Training programs to increase health care provider skill to identify and treat victims of violence are proliferating.
While serving the important societal goal of reducing or ending violence, such training may actually lead to secondary victimization among learners.
Secondary victimization may occur in learners with no previous exposure to violence, who are unprepared to hear horrific patient accounts, and are overwhelmed by their experience.
Health care trainees with prior victimization experiences may be re-victimized through re-stimulating prior memories and experiences.
This article discusses secondary victimization and its potential impact on patient care.
In addition, specific strategies and guidelines are presented to facilitate development of sensitive curriculum and learning environments.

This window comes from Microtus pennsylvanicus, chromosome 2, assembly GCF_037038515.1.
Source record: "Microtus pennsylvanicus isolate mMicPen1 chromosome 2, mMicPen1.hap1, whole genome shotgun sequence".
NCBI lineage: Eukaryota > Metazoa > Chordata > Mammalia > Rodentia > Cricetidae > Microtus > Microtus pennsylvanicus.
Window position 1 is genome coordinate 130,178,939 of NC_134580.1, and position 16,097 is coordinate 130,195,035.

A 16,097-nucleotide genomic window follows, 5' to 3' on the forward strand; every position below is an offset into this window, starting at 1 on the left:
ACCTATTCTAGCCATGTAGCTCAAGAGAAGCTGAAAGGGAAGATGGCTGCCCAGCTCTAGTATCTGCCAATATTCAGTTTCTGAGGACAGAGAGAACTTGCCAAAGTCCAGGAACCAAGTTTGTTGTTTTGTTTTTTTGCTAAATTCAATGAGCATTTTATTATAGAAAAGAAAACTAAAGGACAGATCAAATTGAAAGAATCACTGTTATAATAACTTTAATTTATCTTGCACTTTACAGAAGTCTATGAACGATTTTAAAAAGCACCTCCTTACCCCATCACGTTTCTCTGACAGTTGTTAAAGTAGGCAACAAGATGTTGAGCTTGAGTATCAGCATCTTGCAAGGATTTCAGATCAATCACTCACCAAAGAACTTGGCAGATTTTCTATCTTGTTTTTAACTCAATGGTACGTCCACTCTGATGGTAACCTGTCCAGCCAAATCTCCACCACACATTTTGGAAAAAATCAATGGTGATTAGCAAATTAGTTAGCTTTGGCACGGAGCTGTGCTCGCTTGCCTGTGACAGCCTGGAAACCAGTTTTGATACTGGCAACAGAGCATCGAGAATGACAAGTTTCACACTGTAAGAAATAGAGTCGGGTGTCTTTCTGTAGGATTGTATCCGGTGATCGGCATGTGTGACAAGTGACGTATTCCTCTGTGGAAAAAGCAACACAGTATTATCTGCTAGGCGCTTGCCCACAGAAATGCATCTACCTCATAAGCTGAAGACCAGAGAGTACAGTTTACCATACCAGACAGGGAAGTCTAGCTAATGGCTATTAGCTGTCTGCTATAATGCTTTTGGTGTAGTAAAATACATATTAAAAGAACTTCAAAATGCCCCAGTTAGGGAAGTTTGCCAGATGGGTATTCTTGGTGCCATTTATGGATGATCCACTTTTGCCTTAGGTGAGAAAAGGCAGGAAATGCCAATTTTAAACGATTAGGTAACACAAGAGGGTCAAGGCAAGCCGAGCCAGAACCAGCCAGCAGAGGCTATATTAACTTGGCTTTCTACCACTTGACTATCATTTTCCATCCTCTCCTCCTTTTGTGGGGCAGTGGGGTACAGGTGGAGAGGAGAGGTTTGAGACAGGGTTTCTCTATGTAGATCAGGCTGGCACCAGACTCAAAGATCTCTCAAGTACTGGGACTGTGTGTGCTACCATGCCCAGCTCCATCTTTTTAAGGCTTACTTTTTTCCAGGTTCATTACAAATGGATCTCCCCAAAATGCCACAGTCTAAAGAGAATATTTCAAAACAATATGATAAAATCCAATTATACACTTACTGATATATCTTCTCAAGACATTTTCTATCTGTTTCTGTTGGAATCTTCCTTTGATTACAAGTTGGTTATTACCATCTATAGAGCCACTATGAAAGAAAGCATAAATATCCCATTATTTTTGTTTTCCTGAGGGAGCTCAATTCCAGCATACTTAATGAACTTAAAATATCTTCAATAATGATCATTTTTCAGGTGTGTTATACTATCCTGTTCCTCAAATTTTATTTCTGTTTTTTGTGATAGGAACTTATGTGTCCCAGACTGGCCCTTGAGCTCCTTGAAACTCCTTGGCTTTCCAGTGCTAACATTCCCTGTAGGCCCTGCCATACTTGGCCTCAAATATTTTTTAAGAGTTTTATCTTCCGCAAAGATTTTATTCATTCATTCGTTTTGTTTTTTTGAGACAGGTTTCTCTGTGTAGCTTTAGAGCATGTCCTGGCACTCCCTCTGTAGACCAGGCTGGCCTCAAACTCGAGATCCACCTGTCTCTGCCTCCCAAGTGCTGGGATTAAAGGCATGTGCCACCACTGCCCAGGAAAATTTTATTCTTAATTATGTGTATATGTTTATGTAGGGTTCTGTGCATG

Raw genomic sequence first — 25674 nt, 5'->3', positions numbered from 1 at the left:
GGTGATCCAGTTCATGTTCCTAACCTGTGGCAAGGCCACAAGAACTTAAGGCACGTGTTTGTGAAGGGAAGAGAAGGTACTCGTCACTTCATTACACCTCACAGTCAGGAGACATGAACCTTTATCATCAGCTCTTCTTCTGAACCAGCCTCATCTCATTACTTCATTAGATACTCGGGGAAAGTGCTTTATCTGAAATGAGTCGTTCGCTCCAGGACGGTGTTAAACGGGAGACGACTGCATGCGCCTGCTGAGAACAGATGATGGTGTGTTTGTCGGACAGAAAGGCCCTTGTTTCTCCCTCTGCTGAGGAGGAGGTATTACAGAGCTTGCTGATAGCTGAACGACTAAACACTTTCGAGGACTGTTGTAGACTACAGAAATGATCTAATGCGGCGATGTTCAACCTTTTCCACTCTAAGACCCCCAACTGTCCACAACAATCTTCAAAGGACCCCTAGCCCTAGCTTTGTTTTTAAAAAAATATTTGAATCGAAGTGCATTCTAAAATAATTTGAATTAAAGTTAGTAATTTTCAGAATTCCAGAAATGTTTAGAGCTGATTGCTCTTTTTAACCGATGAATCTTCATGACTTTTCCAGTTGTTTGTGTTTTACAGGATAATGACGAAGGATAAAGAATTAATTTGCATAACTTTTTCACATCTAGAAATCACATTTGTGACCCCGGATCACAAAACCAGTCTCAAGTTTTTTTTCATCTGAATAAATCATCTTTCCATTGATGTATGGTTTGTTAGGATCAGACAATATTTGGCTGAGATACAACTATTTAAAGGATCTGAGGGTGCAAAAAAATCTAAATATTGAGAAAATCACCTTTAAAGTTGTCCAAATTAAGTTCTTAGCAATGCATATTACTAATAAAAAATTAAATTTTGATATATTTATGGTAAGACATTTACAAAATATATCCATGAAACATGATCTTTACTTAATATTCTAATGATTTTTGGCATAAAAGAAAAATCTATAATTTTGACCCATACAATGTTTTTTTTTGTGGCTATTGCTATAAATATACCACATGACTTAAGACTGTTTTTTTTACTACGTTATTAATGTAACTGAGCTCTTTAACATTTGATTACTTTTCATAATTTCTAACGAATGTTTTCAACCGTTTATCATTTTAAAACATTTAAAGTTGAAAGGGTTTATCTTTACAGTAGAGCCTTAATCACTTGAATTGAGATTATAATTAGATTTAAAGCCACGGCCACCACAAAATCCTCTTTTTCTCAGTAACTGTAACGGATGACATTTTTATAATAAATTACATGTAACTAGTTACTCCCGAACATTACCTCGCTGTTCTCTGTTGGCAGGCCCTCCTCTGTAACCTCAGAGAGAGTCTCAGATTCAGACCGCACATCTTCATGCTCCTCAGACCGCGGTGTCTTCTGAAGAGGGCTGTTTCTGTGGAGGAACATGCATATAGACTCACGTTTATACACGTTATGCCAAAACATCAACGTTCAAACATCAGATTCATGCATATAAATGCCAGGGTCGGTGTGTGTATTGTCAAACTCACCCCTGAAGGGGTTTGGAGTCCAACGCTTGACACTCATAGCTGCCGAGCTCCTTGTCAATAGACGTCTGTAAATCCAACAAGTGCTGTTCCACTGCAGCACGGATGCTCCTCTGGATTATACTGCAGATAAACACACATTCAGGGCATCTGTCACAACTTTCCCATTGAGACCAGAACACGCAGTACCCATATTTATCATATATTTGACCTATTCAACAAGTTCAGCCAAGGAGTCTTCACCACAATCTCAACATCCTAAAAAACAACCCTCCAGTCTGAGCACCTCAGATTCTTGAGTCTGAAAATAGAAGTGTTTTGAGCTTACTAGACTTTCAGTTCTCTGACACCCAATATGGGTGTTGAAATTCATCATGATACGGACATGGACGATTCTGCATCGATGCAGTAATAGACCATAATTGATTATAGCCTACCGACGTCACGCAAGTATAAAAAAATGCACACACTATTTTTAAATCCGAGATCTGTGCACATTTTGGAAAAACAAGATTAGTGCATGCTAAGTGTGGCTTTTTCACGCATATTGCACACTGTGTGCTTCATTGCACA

Through accomplishing the latter, secondary victimization can be prevented or, at least, responded to in an appropriate manner.
Mots-clés Pascal : Psychothérapeute, Personnel sanitaire, Santé mentale, Relation thérapeutique, Empathie, Epuisement professionnel, Stress, Facteur risque, Homme
Mots-clés Pascal anglais : Psychotherapist, Health staff, Mental health, Therapeutic relation, Empathy, Occupational burnout, Stress, Risk factor, Human
Notice produite par :
Inist-CNRS - Institut de l'Information Scientifique et Technique
Cote : 98-0173098
Code Inist : 002B18H04. Création : 11/09/1998.